FEWS NET Executive Overview of Food Security 27 Aug 2008
For an analysis of conditions in Haiti, see back page
EAST AFRICA: Food security continues to deteriorate following crop failures, high prices, trade disruptions, conflict, and limited food, water, and pasture availability. Needs continue to rise, while food aid pipelines face shortages through the end of the year. High and extreme levels of food insecurity are reported in Ethio pia's Somali, Oromia, SNNP, Amhara, Tigray, and Afar regions; in Kenya's Turkana, Mandera, and Marsabit districts, and southeast ern marginal farming areas; in central and southern Somalia; and in Djibouti's urban areas and pastoral livelihood zones.
MAURITANIA: Consistent, well- distributed rainfall has allowed for a strong start to the 2008 cropping season and improved food security for agriculturalists and pastoralists. However, prices re main high for imported food, which accounts for more than half of domestic consumption, limiting the positive impact of these rains.
NIGER: Most of the country remains moderately food insecure, with areas of high food insecurity in the north, due to continued conflict with Tuareg rebels, and in Ouallam and Loga departments, as a result of structural food deficits. Markets remain adequately provisioned, and although prices are higher than in 2007, they are comparable to the five- year average in some key markets. Recent rainfall has helped to mitigate earlier dryness, and crops are pro gressing well. Rainfall must continue through early October to ensure a good harvest.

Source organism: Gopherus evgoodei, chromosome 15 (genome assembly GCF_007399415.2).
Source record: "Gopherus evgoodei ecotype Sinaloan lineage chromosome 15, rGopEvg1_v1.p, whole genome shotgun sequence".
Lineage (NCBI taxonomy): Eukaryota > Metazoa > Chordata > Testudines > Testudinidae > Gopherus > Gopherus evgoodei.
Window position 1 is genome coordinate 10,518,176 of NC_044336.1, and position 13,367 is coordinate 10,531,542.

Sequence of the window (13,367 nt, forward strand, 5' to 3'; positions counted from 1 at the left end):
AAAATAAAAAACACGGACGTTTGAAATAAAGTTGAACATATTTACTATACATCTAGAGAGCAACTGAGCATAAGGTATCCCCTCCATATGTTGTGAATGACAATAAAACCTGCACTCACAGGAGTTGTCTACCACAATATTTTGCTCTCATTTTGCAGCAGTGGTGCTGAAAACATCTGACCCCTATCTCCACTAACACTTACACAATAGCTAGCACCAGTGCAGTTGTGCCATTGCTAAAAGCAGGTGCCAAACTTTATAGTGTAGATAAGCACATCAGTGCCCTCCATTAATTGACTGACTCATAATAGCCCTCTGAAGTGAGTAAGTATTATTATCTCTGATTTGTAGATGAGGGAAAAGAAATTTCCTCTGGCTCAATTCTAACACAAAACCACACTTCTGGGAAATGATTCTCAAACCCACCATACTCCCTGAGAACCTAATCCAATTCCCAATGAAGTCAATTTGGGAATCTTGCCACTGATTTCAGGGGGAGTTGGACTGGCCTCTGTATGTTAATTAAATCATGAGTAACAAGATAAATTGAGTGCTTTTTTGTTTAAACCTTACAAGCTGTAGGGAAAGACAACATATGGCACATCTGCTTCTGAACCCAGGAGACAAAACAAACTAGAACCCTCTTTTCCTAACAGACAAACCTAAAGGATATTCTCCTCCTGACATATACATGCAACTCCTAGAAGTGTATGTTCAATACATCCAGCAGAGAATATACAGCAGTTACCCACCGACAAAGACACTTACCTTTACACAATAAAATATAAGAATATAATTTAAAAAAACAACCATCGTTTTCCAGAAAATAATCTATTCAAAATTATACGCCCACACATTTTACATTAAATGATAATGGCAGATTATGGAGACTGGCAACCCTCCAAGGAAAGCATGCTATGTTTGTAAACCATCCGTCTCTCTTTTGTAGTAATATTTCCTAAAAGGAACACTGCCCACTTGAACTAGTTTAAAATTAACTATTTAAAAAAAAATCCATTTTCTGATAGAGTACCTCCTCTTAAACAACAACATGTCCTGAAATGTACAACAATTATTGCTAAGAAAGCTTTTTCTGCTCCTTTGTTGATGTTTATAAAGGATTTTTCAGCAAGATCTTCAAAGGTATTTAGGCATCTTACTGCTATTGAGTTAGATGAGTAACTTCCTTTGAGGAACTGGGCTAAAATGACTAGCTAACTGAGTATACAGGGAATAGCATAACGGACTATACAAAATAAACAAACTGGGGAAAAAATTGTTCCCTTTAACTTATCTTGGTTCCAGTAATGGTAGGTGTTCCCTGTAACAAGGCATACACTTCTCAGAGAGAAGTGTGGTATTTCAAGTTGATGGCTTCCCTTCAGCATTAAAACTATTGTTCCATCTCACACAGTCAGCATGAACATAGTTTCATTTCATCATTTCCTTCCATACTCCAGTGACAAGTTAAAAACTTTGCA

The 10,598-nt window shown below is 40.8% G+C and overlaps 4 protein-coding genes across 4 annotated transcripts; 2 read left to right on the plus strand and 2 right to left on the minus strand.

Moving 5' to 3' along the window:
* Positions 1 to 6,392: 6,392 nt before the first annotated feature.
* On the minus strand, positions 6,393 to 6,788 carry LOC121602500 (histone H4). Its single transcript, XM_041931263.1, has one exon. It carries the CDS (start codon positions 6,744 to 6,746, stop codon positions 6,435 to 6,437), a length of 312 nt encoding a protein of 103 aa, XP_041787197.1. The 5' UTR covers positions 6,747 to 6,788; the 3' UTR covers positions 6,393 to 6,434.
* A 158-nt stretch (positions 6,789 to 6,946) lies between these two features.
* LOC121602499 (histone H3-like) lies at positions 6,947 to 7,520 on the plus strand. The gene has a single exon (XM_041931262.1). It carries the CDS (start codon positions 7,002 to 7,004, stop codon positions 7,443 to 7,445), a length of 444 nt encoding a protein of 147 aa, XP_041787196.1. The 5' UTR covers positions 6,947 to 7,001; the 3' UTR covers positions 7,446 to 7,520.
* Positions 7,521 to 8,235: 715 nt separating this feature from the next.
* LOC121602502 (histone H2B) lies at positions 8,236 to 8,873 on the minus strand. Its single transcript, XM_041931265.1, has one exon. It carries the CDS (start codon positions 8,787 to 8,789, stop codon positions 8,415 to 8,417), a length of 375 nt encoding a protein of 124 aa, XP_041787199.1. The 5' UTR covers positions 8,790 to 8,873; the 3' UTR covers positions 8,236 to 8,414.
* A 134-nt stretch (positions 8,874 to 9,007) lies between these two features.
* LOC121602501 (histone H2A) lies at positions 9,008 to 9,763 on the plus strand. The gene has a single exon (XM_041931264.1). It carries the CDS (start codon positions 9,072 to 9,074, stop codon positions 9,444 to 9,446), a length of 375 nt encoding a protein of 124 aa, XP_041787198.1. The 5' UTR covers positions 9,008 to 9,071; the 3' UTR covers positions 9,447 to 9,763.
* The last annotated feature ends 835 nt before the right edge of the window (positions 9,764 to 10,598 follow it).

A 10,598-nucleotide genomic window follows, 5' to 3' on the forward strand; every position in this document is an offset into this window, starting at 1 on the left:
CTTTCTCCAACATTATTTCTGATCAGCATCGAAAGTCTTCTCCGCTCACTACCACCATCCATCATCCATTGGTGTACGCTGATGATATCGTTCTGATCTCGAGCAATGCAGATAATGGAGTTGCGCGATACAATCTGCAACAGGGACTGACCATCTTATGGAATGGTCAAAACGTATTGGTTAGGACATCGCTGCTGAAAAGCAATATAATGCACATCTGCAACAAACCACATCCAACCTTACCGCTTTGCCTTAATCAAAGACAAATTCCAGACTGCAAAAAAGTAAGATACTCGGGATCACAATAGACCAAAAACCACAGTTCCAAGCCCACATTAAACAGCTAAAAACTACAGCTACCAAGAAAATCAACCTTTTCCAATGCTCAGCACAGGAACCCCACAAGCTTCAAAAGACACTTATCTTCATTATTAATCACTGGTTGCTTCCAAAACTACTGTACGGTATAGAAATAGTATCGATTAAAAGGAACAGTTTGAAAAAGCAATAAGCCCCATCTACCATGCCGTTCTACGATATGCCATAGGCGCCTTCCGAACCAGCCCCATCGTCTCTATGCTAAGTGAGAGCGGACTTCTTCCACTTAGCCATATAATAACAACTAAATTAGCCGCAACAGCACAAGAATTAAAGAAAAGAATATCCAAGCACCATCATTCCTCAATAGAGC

SOUTH SUDAN: Parts of the Eastern and Western Flood Plains livelihood zones remain highly food insecure due to conflict, flood ing, and seasonal food shortages. These areas will likely remain food insecure until October. Improved rains in August are having mixed effects, causing floods in parts of Aweil, East Twic, and Nasir but mitigating persistent dryness in Upper Nile and Jonglei states and improving pasture conditions in Kapoeta.
ZIMBABWE: Poor harvests, political instability, and continued eco nomic decline are driving deteriorating food security conditions. At least two million Zimbabweans are now food insecure, and this figure is expected to rise to over five million by early 2009. Cur rent stocks will meet only half of the country's 2008/09 consump tion requirements, leaving a 900,000 MT shortfall to be met by commercial and humanitarian assistance. However, the country may not have the foreign exchange needed to finance grain im ports or the capacity to distribute them on time. Ongoing restric tions on NGOs have delayed assistance planning.